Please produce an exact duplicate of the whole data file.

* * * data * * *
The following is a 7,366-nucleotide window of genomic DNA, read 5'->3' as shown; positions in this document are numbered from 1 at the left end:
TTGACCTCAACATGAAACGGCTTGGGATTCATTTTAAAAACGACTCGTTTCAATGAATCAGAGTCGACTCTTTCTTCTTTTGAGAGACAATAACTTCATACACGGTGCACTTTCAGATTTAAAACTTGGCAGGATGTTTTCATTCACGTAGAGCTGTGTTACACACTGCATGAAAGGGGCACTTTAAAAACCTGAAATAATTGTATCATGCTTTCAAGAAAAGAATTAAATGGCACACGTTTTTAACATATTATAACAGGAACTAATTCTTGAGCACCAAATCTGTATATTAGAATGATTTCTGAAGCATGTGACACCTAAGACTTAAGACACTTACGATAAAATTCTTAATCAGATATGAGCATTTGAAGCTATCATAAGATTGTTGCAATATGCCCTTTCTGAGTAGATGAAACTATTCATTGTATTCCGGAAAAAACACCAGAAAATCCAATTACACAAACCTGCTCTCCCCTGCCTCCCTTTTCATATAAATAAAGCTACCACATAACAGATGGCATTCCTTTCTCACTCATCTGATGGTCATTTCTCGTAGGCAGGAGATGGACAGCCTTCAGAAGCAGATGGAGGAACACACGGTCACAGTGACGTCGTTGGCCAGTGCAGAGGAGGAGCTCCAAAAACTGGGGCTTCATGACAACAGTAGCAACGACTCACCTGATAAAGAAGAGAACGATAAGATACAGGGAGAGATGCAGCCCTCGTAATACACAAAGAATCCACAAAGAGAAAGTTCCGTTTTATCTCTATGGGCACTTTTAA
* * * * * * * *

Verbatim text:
The following is a 7,366-nucleotide window of genomic DNA, read 5'->3' as shown; positions in this document are numbered from 1 at the left end:
TTGACCTCAACATGAAACGGCTTGGGATTCATTTTAAAAACGACTCGTTTCAATGAATCAGAGTCGACTCTTTCTTCTTTTGAGAGACAATAACTTCATACACGGTGCACTTTCAGATTTAAAACTTGGCAGGATGTTTTCATTCACGTAGAGCTGTGTTACACACTGCATGAAAGGGGCACTTTAAAAACCTGAAATAATTGTATCATGCTTTCAAGAAAAGAATTAAATGGCACACGTTTTTAACATATTATAACAGGAACTAATTCTTGAGCACCAAATCTGTATATTAGAATGATTTCTGAAGCATGTGACACCTAAGACTTAAGACACTTACGATAAAATTCTTAATCAGATATGAGCATTTGAAGCTATCATAAGATTGTTGCAATATGCCCTTTCTGAGTAGATGAAACTATTCATTGTATTCCGGAAAAAACACCAGAAAATCCAATTACACAAACCTGCTCTCCCCTGCCTCCCTTTTCATATAAATAAAGCTACCACATAACAGATGGCATTCCTTTCTCACTCATCTGATGGTCATTTCTCGTAGGCAGGAGATGGACAGCCTTCAGAAGCAGATGGAGGAACACACGGTCACAGTGACGTCGTTGGCCAGTGCAGAGGAGGAGCTCCAAAAACTGGGGCTTCATGACAACAGTAGCAACGACTCACCTGATAAAGAAGAGAACGATAAGATACAGGGAGAGATGCAGCCCTCGTAATACACAAAGAATCCACAAAGAGAAAGTTCCGTTTTATCTCTATGGGCACTTTTAA